If your dog is diagnosed with lymphoma, it's hard to know exactly what to expect in terms of length of survival. How long he lives after diagnosis depends on the type and stage of the disease, as well as on the treatment. While no cure for lymphoma exists, many dogs can live for a long period with a good quality of life. Other dogs might succumb fairly quickly.
Among the most common types of cancer in dogs, canine lymphoma exists in more than 30 forms that behave differently. Lymphoma usually starts in the lymph nodes and spreads to any organ, with the liver, bone marrow and spleen most often affected. Lymphoma might also spread to the skin, the gastrointestinal system and the thymus gland within the chest.
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Symptoms depend on the lymphoma's location. You might notice that your dog's lymph nodes are swollen, especially those under the jaw or behind his knees. The swelling isn't painful, but it's important to take your dog to the vet as soon as possible. Other symptoms include an increase in drinking and urinating, appetite and weight loss, lethargy and edema or swelling on the legs or face. Skin lymphoma appears as flaky, reddish patches anywhere on the animal, with the lesions soon becoming ulcerated. Dogs with gastrointestinal lymphoma might experience vomiting and dark, especially bad-smelling diarrhea.
Your vet will make a definite diagnosis by aspirating one of your dog's lymph nodes -- placing a small needle in the node and retrieving cells, which are then examined under a microscope. In some cases, a biopsy is required, which means your dog must receive anesthesia. Your vet will conduct X-rays and ultrasounds on various parts of your dog's body to see if the disease has spread. They usually include the abdomen, to search for gastrointestinal masses, and the chest.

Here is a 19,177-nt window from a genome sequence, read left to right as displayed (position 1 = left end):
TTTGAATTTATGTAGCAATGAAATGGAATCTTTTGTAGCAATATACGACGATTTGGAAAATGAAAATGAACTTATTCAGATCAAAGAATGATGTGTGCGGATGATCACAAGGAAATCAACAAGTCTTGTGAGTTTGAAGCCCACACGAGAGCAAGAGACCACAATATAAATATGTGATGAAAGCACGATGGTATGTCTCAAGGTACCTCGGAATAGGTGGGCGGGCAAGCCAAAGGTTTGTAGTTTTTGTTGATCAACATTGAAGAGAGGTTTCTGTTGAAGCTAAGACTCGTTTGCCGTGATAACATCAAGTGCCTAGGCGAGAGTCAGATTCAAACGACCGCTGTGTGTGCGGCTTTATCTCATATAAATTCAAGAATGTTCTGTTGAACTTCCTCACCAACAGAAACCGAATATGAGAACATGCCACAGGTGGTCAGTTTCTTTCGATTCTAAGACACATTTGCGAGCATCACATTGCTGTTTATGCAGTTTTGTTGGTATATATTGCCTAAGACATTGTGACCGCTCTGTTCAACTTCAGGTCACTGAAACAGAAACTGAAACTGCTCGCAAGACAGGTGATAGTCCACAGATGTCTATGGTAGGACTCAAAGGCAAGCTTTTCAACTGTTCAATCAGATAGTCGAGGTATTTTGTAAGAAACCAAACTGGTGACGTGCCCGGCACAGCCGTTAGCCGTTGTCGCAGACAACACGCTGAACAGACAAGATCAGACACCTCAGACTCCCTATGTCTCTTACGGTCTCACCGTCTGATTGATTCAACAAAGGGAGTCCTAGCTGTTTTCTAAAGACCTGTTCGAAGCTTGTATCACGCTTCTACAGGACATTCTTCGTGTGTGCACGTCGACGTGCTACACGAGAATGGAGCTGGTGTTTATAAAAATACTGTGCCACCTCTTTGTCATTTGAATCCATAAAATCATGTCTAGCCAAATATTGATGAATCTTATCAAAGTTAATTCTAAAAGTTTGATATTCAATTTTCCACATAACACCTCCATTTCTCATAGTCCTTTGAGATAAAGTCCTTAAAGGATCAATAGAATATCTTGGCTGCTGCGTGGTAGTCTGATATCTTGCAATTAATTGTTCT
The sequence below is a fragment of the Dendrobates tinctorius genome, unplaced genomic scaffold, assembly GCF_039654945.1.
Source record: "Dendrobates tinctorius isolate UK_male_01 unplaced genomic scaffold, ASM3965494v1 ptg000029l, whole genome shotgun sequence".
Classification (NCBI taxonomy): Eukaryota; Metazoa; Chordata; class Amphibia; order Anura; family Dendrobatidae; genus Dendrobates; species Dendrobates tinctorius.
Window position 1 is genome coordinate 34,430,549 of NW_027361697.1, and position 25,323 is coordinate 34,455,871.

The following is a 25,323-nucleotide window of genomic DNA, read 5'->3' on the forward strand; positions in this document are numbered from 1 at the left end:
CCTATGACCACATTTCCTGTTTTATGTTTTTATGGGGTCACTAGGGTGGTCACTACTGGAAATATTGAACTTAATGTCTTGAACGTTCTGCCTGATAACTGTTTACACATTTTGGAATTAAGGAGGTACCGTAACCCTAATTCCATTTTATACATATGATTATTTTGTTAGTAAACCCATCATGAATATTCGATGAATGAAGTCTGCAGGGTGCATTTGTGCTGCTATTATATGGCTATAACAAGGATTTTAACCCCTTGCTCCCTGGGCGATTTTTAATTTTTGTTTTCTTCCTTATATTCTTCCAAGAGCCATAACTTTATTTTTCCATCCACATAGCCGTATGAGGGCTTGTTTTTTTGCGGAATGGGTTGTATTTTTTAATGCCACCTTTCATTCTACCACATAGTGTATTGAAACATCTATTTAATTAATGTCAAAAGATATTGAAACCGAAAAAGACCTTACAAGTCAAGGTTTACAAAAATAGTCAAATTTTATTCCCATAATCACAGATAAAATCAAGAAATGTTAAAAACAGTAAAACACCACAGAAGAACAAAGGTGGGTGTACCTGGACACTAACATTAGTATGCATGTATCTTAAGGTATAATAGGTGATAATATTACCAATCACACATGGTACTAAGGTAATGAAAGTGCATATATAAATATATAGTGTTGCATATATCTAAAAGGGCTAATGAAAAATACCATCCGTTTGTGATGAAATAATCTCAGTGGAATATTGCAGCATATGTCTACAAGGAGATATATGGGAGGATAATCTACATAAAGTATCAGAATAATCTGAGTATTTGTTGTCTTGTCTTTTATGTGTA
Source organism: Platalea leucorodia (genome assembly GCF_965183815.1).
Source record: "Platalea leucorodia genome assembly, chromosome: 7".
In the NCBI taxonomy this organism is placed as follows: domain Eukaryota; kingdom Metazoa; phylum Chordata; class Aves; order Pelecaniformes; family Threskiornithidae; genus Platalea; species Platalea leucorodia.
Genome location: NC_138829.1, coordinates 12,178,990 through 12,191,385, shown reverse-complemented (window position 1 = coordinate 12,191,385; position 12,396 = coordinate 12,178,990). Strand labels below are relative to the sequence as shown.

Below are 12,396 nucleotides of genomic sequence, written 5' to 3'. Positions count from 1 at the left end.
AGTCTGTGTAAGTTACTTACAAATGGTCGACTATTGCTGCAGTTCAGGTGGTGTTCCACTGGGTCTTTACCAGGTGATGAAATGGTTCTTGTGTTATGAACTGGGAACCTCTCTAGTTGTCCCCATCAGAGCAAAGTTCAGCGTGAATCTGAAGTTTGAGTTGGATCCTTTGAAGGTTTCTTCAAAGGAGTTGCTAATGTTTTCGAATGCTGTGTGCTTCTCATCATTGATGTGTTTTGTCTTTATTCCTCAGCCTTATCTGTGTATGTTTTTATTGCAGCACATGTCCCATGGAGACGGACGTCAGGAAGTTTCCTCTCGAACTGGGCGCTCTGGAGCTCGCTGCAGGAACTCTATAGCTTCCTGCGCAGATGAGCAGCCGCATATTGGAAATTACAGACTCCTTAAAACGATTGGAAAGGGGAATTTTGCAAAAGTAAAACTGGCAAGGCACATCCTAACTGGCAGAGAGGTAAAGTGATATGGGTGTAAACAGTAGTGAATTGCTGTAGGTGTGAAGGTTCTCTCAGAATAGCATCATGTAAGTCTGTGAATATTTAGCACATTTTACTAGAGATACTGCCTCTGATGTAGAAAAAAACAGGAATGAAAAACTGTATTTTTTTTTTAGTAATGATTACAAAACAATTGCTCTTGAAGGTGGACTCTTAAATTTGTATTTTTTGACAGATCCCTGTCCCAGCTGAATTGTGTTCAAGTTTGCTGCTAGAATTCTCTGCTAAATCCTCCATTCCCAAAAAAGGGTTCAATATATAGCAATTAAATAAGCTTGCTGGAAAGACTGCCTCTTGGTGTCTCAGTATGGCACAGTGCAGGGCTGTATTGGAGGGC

The Stages of the Disease
After diagnosis, your vet will "stage" your pet's cancer. If your dog has Stage 1 lymphoma, only a single lymph node appears to be involved. Stage 2 involves several nodes;in stage 3, all lymph nodes are affected. Stage 4 includes spleen, chest and liver involvement. In Stage 5, the disease has spread to the bone marrow.
Treatment and Prognosis
While treatment depends upon the stage and type of lymphoma, most dogs receive chemotherapy. The goal of chemo is remission -- temporary disappearance of the cancer. The overwhelming majority, up to 90 percent, of dogs receiving chemo achieve remission of six to nine months. However, the remaining cancer cells again rear their ugly heads, and the lymphoma eventually recurs. Your dog can receive another round of chemo, which might extend his survival another six months or more. Dogs with gastrointestinal lymphoma have a poorer prognosis and generally survive about three months after treatment.
Always check with your veterinarian before changing your pet’s diet, medication, or physical activity routines. This information is not a substitute for a vet’s opinion.